Science of Arm Training

If your arms haven’t grown since you thought baseball was drug-free, then it’s time to make a change to your workouts. And I’m going to show you how to use efficient and effective exercises in a scientifically-designed plan that will add more size to your arms a week at BALCO labs.

Unlike the average gym member, the lifter that gets results trains with a plan (even on arm day). While my sets and reps scheme might be “out in left field” compared to what you are doing now, believe me, it’s guaranteed to improve on most arm training programs. But if you insist on playing in the 10-15 rep range for every exercise then you are bound to plateau and have minor-league arms. Research shows that a wide range of repetitions (from 3 reps per set to 12 reps per set) can lead to big-time gains in muscle size.

Using low reps and heavy weights for your arm exercises might go against the grain, but the following outline will work for arms and all other body parts. But for now, this is all you need to know.

In the first exercise of this workout, you’ll do 3 sets of 5 reps with a heavy weight (that allows you to complete all reps according to the guidelines below). The goal is to build absolute (“maximal”) strength and muscle mass (obviously). Increasing your absolute strength will help you lift more weight in all exercises. And if you can lift more weight, then you can train the muscles harder. In response, the muscle will get bigger to keep up to the demands of the heavy weights.

In the second exercise of the workout, you’ll use 4 sets of 8 reps. It just might be the optimal combination of intensity and volume for muscle growth and will work extremely well for lifters that have been stalled on higher rep sets.

In the third and final exercise of the workout for the arms, you’ll do 3 sets of 12 reps to add more volume to the workout and to fatigue the muscle and deplete muscle glycogen (glycogen is the name for carbohydrate stored in the muscles). High-volume training and fatigue cause the muscles to “stock up” on carbohydrate stores in preparation for the next training session. And when your muscles stock up on glycogen, they get bigger and future training sessions can be more intense. At the end of the 6 week program you’ll be blasting through these workouts with more intensity and strength than you’ve had in months.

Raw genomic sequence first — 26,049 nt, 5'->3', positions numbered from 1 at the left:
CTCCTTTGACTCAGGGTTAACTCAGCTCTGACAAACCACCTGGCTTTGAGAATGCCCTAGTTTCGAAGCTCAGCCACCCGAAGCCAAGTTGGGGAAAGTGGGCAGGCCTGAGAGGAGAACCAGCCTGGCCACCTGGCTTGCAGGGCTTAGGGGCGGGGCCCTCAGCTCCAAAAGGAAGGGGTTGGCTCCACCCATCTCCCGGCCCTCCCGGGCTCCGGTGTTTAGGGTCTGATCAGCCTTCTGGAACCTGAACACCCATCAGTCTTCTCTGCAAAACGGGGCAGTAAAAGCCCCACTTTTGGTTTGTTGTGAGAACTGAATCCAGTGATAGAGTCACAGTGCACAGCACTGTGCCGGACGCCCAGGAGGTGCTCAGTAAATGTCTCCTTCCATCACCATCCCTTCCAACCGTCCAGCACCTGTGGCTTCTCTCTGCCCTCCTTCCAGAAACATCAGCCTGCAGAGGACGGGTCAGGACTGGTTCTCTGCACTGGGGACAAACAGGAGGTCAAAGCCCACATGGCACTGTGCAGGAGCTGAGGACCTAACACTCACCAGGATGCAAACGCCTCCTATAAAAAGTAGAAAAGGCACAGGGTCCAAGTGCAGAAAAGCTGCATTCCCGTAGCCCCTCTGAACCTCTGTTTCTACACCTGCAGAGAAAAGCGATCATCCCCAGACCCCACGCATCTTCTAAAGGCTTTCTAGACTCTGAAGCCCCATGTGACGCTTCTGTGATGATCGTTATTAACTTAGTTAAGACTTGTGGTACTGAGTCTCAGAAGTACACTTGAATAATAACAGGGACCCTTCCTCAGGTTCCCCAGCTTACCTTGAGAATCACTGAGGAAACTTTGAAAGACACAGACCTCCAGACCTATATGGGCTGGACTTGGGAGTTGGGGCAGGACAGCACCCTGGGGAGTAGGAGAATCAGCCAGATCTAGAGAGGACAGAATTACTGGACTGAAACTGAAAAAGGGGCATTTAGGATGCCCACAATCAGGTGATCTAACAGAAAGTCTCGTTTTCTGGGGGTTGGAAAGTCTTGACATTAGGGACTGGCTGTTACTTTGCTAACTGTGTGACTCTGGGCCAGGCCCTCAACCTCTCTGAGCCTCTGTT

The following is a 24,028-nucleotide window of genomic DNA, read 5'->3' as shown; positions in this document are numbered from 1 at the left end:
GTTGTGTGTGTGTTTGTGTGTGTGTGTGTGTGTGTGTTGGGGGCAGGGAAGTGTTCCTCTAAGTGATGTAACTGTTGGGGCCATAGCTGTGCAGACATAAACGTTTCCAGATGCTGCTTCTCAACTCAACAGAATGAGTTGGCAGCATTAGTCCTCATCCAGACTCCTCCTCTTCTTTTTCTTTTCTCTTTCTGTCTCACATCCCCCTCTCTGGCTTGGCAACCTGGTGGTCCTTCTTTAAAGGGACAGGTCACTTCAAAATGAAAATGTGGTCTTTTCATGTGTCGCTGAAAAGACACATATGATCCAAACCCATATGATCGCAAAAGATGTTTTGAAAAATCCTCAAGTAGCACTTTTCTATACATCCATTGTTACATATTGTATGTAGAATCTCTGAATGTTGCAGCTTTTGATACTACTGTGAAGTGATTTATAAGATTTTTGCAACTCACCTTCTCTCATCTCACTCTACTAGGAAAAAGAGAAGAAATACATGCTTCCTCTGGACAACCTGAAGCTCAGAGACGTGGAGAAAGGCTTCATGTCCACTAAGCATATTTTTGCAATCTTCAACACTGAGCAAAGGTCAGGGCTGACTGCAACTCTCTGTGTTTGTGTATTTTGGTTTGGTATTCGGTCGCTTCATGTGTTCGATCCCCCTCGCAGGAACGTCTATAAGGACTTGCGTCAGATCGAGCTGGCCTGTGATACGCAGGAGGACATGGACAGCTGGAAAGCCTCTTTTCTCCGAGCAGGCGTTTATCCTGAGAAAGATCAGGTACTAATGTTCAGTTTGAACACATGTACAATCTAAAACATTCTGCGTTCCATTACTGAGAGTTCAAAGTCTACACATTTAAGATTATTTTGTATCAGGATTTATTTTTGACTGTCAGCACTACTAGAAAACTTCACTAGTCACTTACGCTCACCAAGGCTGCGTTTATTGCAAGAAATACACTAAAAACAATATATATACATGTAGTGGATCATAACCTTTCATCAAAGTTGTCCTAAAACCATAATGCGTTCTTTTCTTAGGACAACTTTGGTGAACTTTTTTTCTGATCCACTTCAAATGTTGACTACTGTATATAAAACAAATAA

One the trademarks of my strength-training programs, as you will see in the months to come, is to use supersets as often as possible (although there will be exceptions to the rule). With supersets, we pair two non-competing exercises together to get more work done in less time, without sacrificing strength or mass. Muscle size is not associated with how long you spend in the gym. The training goal is to get in, work hard, get out, pound a post-workout shake, get home, eat and grow.

Another way to increase the effectiveness of the training program is to focus on the tempo of the exercise. Tempo just means the speed of the exercise. For example and for our purposes, a 3-1-1 tempo means you’ll take 3 seconds to lower the weight, then you’ll pause for 1 second, and then you’ll lift the weight back up in 1 second. A slow eccentric (lowering) tempo and a fast concentric (lifting) tempo will work your Type II muscle fibers the hardest – these are fibers that have the greatest potential for muscle growth. So you’ll get your best strength and mass gains by using that general tempo arrangement.

You may have gone through a tempo phase in the past for a couple of weeks and then due to human nature you probably got lazy and forgot about using it. But for the next 6 arm workouts, I want you to stick to the prescribed tempo. You’ll see and feel the benefits after the first workout.

Now all that remains is to choose the best exercises for building big arms. With the help of scientific research, experience, and some recommendations from Charles Poliquin, I’ve put together some of the most efficient and effective arm exercises for mass and strength.